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ARC FLASH IN THE ELECTRICAL WORLD


What is an Arc Flash? 
Arc flash temperatures can reach or exceed 35,000 F at the arc terminals. The massive energy released in the fault rapidly vaporizes the metal conductors involved, blasting molten metal and expanding plasma outward with extreme force. A typical arc flash incident can be inconsequential but could conceivably easily produce a more severe explosion (see calculation below). The result of the violent event can cause destruction of equipment involved, fire, and injury not only to the worker but also to nearby people.continue..


Arc Flash is the result of a rapid release of energy due to an arcing fault between a phase bus bar and another phase bus bar, neutral or a ground. During an arc fault the air is the conductor. Arc faults are generally limited to systems where the bus voltage is in excess of 120 volts. Lower voltage levels normally will not sustain an arc. An arc fault is similar to the arc obtained during electric welding and the fault has to be manually started by something creating the path of conduction or a failure such as a breakdown in insulation.continue..

The last few years has seen a great increase in the awareness of arc flash hazards and the injuries that result from the lack of adequate personnel protective equipment.  However, arcing faults and injuries have been around from the beginning uses of electricity.  So why is it just recently that actions are being taken to define and protect against this hazard?continue..


At the risk of sounding overly dramatic, the answer is: because people die.
Now it's hardly news that arc flash is deadly, and there is no one working in the industry today that is not already acutely aware of the danger. Everyone's heard that arc flash explosions can burn hotter than the surface of the sun, and if you haven't, well, they can. A December '07 article in the Journal of Safety Research said, "Next to the laser, the electric arc is the hottest event on earth, with recorded temperatures as high as 35,000° F" (Kowalski-Trakofler, Barret 598). That's pretty hot, so if you didn't know, now you do.continue..

An arcing fault is the flow of current through the air between phase conductors or between phase conductors and neutral ground. An arcing fault can release tremendous amounts of concentrated radiant energy at the point of the arcing in a small fraction of a second, resulting in extremely high temperatures, a tremendous pressure blast, and shrapnel hurling at high velocity. An electrical safety program, which contains an arc flash study, is crucial to minimizing injury that could result from an arc flash or blast. The safety program will define the equipment the employee will wear and the manner in which he or she will safely work. This paper looks at an arc flash study that consists of short-circuit analysis, protective device coordination, and arc flash analysis for meeting OSHA and NFPA 70E compliance standards.continue..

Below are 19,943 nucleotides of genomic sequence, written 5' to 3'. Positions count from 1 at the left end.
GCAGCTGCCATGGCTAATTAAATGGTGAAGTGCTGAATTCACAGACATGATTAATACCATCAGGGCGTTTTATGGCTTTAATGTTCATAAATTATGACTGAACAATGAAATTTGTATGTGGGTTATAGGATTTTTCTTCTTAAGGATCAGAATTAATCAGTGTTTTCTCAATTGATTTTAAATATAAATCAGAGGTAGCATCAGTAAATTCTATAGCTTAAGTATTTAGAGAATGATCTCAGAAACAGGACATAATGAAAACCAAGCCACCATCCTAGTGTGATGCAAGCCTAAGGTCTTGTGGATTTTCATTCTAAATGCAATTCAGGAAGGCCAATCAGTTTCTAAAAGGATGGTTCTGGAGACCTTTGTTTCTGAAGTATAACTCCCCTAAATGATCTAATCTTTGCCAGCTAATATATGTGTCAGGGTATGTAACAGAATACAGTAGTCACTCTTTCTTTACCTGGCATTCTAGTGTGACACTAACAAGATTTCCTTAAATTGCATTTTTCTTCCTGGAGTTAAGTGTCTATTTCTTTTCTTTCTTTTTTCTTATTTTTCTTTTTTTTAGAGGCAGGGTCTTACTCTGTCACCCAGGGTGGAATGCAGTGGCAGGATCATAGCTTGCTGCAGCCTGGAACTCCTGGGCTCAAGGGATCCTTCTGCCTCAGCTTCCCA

ETAP Arc Flash Analysis software brings you new and enhanced capabilities which allow for faster and easier assessment of arc flash hazards and arc flash incident analysis. Identify and analyze high risk arc flash areas in your electrical power system with greater flexibility by simulating and evaluating various arc flash mitigation methods in your arc flash study.continue..

ARCAD helps facilities create safer working environments for individuals who service electrical systems by providing On-Line and PC based software tools for Short Circuit and Arc Flash Hazard Analysis. NFPA requires that any panel likely to be serviced by a worker be surveyed and labeled. ARCAD service includes resources and tools allowing plant and facility managers and personnel to perform short circuit, incident energy, arc flash protection boundary, level of PPE calculations, and create customized arc flash warning labels themselves reducing the cost of obtaining compliance with OSHA, NFPA70E and new Canadian CSA Z462 standards.continue..

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